When you've located a promising sample, before anything else, determine if it's worth your while even to consider it.  Test its plasticity. (All links from this point on are to my gallery)  Edit:  To actually perform this test, wedge the clay in your hands out of the ground with some water to a good working consistency.  Roll into a snake, and bend over itself and twist.

     

    http://community.ceramicartsdaily.org/gallery/image/4146-img-0472/

     

    If you can't get your clay to do that, move on.  It might be a good glaze, you might have a good additive for a clay body, but you're not going to be able to use it out of the ground.

     

    If your plasticity test is good, awesome, dig up a bucket full.  In my case, I know this clay is good, so I picked up several hundred pounds of the stuff.    Here's a small sample.

     

    http://community.ceramicartsdaily.org/gallery/image/4147-img-0473/

     

    Next, cover it water. Cover it, and let it fester in a warm place for as long as you can stand.  For this particular batch, I'm going to leave it for two weeks.  It's what I can afford to leave it for.

     

    http://community.ceramicartsdaily.org/gallery/image/4149-img-0475/

     

    For the batch below, I left it to sit for a year.  The longer the better, I've found.  I don't have a real explanation but, I think it has to do with a change in chemistry.  Throws better.  The water is cloudy because I stirred it up to feel how it was working.

     

    http://community.ceramicartsdaily.org/gallery/image/4148-img-0474/

     

    Next, take a quantity and REALLY stir it, until it's like a milk shake.  Mix it as thoroughly as possible.  You'll notice that there's clumps of fibre, rocks, and other stuff in the mix.  The goal is to wash this debris of the clay its holding onto and get as much of the clay into solution as possible.

     

    http://community.ceramicartsdaily.org/gallery/image/4150-img-0476/

     

    Secure a window screen over a second bucket.  In my case, the trimming scrap bucket for the same clay.  You may find you need a finer mesh screen to get your clay to work for you.  Experiment.  Window screening works for me because there's literally nothing in my clay but roots and moss.  You'll find that as you pour, the screen will get clogged with debris.  Scrub this debris against the screen, squeeze it in your hands (the clay will escape, the most of the debris will stay in your hand), and return it to your first bucket. 

     

    http://community.ceramicartsdaily.org/gallery/image/4152-img-0478/

     

     

    Give the bucket a thorough stirring to "wash" the clay off the debris.  At the end, you'll be left with a little cow pat of a bit of clay, debris, and maybe stones.

     

    http://community.ceramicartsdaily.org/gallery/image/4153-img-0480/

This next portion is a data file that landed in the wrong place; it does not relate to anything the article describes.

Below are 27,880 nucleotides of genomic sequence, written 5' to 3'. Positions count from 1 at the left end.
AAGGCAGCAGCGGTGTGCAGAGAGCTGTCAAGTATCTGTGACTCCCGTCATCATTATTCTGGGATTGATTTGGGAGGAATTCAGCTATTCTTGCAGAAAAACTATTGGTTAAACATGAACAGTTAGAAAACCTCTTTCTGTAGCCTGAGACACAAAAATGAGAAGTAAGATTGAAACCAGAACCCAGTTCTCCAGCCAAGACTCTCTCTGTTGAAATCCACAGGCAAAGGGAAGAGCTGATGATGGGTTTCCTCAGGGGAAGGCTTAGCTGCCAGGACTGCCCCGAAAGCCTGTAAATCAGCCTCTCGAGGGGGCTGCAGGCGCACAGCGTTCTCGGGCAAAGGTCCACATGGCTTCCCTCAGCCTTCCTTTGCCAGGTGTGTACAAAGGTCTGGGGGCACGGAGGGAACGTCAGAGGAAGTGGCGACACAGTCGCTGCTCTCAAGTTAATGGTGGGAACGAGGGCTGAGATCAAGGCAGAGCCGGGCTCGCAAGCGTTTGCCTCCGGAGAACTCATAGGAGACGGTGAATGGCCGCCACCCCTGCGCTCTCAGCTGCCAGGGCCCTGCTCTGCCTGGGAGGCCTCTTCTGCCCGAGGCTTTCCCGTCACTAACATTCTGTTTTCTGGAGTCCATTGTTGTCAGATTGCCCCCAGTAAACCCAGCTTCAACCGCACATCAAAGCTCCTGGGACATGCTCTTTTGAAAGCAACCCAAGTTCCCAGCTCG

Once filtered through a window screen, it will pass through a 40 mesh sieve without any debris on the screen.  You may find you have a different situation.  However, you may want some debris in your clay--it adds character.  John Baymore has discussed this and the results can be pleasing.

     

    After you've filtered your clay, let it settle out, siphon off the excess water and dry, pug, wedge, and otherwise process as you would reclaim.

     

    It's now time to test it.  Form it into bars, measure the bars when wet, then dry, and fire them at different temperatures, if they survive drying.  How does it look at cone 04, 1, 5, and 10?  Did it spall because of lime?  Find a new source if so, but remember that some pottery styles (esp. in Mexico) embrace lime pops.

     

    My particular clay melts at cone 4 and slumps at around cone 1.5.  Measure your bars after firing to each cone.  I've got a pretty heavy shrink from wet to dry and dry to mature.  This is something I've got to work toward fixing.

     

    Another thing to remember is to break the bars to check for carbon coring.  This is a real pain with wild clays as there is usually MUCH more organic matter than what you'd buy ready processed.  If you've got a dark interior to your clay, adjust your firing schedule to include a good long soak (sometimes over an hour) in oxidation from when the pots begin to get colour up to about cone 04.  

     

    If you decide your clay needs grog, a cost effective way of making it is to allow a portion of your clay to dry, pulverize, screen to a desirable size, and fire in a bowl to bisque temps.  I have not found that crushing failed bisqueware is a cost effective way of making grog without a ball mill.

     

    I hope you guys found this useful.  I thought I'd share what I do.  Here's a pot I threw a few weeks ago with clay processed this way.  I'm drying it as slowly as possible.  I'll be firing it either this week coming or next.  Not sure it will survive, as i'm still debating if I need grog or not, but it threw nicely all the same.